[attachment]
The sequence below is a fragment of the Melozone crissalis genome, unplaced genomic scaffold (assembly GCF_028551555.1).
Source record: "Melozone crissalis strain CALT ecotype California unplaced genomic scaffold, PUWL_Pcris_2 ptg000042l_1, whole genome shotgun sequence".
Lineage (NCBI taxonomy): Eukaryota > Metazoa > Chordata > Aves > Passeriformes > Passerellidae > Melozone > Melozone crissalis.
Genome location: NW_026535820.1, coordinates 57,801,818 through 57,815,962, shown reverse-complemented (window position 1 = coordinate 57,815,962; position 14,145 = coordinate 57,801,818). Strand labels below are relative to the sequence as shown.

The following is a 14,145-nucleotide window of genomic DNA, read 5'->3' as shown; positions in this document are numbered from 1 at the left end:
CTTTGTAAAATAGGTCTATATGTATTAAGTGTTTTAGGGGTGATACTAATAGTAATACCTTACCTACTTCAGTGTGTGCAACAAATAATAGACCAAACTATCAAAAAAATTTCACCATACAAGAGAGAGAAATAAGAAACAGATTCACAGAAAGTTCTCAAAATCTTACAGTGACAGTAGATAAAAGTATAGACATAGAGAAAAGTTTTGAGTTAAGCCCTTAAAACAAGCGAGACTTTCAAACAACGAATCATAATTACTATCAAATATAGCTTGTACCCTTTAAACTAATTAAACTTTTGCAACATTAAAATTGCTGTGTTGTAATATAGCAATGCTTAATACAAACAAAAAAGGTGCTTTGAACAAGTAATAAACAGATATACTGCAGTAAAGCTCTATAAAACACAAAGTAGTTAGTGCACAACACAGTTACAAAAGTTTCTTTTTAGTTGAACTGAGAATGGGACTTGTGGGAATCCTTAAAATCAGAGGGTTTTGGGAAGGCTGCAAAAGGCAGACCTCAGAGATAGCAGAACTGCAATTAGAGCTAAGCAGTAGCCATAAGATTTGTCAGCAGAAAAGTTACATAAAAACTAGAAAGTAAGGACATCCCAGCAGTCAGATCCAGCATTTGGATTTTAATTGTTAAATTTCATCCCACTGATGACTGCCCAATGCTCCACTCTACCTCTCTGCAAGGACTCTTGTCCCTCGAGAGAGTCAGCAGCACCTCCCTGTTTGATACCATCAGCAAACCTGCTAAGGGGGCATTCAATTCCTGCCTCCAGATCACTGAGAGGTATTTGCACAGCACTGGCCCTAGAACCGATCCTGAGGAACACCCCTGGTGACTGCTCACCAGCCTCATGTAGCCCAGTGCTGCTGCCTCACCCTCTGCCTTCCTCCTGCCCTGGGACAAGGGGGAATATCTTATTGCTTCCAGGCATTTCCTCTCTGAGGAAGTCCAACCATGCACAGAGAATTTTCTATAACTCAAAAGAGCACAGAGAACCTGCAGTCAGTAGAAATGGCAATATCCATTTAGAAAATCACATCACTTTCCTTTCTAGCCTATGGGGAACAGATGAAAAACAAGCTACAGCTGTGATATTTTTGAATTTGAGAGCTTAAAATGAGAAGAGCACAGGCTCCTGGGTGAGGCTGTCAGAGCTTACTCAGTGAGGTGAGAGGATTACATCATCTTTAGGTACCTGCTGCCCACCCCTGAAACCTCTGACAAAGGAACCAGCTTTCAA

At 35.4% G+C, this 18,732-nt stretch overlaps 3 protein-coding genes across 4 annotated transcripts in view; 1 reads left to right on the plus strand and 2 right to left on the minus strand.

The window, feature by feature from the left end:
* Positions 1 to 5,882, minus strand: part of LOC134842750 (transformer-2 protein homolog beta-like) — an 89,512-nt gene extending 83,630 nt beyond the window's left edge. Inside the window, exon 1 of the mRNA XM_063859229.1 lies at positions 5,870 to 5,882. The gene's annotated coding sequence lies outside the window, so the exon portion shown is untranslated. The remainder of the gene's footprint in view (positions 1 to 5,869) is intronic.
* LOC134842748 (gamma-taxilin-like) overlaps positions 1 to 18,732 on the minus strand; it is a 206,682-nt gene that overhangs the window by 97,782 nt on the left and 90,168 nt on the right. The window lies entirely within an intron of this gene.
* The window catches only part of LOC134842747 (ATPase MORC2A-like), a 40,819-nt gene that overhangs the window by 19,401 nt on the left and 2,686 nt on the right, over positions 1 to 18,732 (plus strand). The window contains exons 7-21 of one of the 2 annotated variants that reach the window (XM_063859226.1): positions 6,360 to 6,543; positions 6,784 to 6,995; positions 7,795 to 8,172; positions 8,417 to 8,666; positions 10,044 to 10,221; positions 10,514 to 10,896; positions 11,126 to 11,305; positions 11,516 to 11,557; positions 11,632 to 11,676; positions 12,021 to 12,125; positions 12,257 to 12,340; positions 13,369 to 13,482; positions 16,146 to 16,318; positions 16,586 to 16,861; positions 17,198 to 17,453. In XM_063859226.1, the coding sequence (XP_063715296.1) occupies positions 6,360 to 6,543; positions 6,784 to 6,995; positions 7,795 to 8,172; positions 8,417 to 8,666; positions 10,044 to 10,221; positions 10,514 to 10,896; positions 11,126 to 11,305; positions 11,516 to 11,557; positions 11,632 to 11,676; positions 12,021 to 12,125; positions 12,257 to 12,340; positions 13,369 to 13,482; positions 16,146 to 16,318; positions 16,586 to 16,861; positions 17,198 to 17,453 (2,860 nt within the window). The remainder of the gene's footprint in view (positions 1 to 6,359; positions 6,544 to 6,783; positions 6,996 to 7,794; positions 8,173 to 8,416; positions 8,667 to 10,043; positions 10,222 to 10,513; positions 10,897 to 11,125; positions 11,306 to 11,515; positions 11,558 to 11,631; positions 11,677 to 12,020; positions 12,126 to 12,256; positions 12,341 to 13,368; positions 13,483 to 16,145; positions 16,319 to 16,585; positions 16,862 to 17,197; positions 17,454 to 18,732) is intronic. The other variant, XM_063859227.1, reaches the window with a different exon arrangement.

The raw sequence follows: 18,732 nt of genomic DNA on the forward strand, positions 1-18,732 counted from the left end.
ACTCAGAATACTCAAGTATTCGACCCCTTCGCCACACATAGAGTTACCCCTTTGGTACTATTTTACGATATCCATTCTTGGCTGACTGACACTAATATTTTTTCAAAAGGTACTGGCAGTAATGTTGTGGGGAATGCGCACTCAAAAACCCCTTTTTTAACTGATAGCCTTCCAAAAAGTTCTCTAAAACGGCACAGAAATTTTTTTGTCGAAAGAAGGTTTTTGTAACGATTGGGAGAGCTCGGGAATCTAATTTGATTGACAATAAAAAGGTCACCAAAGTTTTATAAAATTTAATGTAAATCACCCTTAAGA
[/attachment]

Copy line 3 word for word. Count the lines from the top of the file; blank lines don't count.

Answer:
Lineage (NCBI taxonomy): Eukaryota > Metazoa > Chordata > Aves > Passeriformes > Passerellidae > Melozone > Melozone crissalis.